German adventurer Arthur Loibl describes ‘extreme’ Titanic tourist expedition
A German adventurer who travelled on the Titanic tourist sub now missing for four days has described the expedition as a “suicide mission”.
Arthur Loibl embarked on the journey to the wreckage in August 2021 alongside Paul-Henry Nargeolet and Stockton Rush, two of the five people currently aboard the missing Titan vessel.
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The 63-year-old had already trekked to both the North and South Poles, but described the Titanic expedition as “the most extreme”.
“It was a suicide mission back then,” he told German newspaper Bild.
He described a number of issues he encountered during the mission, including a broken stabilisation tube which was “reattached with zip ties”.
“The first submarine didn’t work, then a dive at 1600m had to be abandoned,” Loibl said.
“My mission was the fifth, but we also went into the water five hours late due to electrical problems.”
Loibl believes the five passengers aboard the Titan may have also faced similar electrical issues.
Given the confined quarters of the submersible, Loibl said it “must be hell” for the five passengers trapped inside.
“You need strong nerves, you mustn’t be claustrophobic, and you have to be able to sit cross-legged for 10 hours,” he said.
“It must be hell down there. There’s only 2.5 metres of space, it’s four degrees, there’s no chair, no toilet.
“I feel bad, I’m nervous, I have a sinking feeling in my stomach. I was incredibly lucky back then.”
Rescuers searching for the submersible are now concentrating their efforts on a remote area of the North Atlantic where a series of undersea noises have been detected.
The submersible had 96 hours of air, according to the company’s specifications, which the US Coast Guard says now gives them less than 24 hours of air remaining.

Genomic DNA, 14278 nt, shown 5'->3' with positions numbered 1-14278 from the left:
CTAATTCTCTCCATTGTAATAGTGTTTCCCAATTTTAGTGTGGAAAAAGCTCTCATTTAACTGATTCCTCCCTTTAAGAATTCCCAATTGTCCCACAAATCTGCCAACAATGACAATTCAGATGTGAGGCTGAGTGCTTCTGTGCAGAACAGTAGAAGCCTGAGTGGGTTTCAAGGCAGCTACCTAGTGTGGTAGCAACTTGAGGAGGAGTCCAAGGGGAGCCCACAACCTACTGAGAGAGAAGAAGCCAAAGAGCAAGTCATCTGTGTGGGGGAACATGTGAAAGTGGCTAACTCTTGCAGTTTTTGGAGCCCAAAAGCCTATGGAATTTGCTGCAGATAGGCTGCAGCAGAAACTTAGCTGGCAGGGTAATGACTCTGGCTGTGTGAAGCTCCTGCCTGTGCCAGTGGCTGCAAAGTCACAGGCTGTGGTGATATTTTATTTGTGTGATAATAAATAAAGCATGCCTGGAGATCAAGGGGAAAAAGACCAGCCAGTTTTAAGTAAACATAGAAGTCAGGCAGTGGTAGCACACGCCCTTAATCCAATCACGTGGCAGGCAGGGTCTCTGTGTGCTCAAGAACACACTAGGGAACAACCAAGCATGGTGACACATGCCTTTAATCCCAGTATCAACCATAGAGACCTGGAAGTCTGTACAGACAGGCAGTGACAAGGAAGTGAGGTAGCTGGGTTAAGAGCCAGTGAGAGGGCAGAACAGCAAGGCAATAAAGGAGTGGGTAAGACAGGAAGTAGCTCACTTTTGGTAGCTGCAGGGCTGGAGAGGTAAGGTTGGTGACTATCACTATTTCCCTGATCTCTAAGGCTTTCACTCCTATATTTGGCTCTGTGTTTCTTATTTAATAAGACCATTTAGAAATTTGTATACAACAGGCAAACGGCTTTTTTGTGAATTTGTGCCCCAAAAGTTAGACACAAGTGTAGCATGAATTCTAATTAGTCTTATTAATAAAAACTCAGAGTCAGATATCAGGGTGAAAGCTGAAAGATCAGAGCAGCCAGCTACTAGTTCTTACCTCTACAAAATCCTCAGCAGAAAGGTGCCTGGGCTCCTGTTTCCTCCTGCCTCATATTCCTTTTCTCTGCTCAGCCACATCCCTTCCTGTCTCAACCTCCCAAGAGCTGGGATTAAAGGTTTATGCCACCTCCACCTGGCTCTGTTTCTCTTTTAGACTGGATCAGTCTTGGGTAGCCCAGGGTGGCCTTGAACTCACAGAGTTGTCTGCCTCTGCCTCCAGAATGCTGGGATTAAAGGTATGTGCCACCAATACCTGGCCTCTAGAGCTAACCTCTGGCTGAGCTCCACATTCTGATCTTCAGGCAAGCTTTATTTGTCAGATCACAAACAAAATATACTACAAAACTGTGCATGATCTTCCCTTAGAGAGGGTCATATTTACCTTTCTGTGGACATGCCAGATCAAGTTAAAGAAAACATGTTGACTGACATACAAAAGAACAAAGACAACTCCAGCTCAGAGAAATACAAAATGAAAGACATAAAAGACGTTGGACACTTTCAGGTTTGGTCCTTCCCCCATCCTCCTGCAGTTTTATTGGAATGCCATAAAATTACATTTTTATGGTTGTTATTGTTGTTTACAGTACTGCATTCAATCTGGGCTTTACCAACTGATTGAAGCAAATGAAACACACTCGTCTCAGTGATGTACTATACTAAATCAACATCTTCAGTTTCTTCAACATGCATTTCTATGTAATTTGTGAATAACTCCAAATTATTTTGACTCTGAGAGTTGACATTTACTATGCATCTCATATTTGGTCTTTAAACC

The Coast Guard said remotely operated vehicle (ROV) searches were deployed in the area where Canadian aircraft recorded the noises using sonar buoys on Tuesday and Wednesday.
US coast guard captain Jamie Frederick said analysis of the noises has been “inconclusive”.
“We don’t know what they are, to be frank with you,” he said.
“We’re searching in the area where the noises were detected.”
Even if the submersible is located, retrieving it presents huge logistical challenges given the extreme conditions kilometres below the surface.
Teams from the United States, Canada and France have searched more than 25,900sqkm of open sea, roughly the size of Lebanon.
The 6.7m submersible Titan, operated by US-based OceanGate Expeditions, began its descent at 8am on Sunday.
It lost contact with its parent surface vessel during what should have been a two-hour dive to the Titanic.
Those aboard the submersible, a tourist adventure that costs $US250,000 ($A367,000) per person, include British billionaire and adventurer Hamish Harding, 58, and Pakistani-born businessman Shahzada Dawood, 48, and his 19-year-old son Suleman, who are both British citizens.
French explorer Paul-Henri Nargeolet, 77, and Stockton Rush, founder and chief executive of OceanGate Expeditions, were also reported to be on board.
– With Reuters
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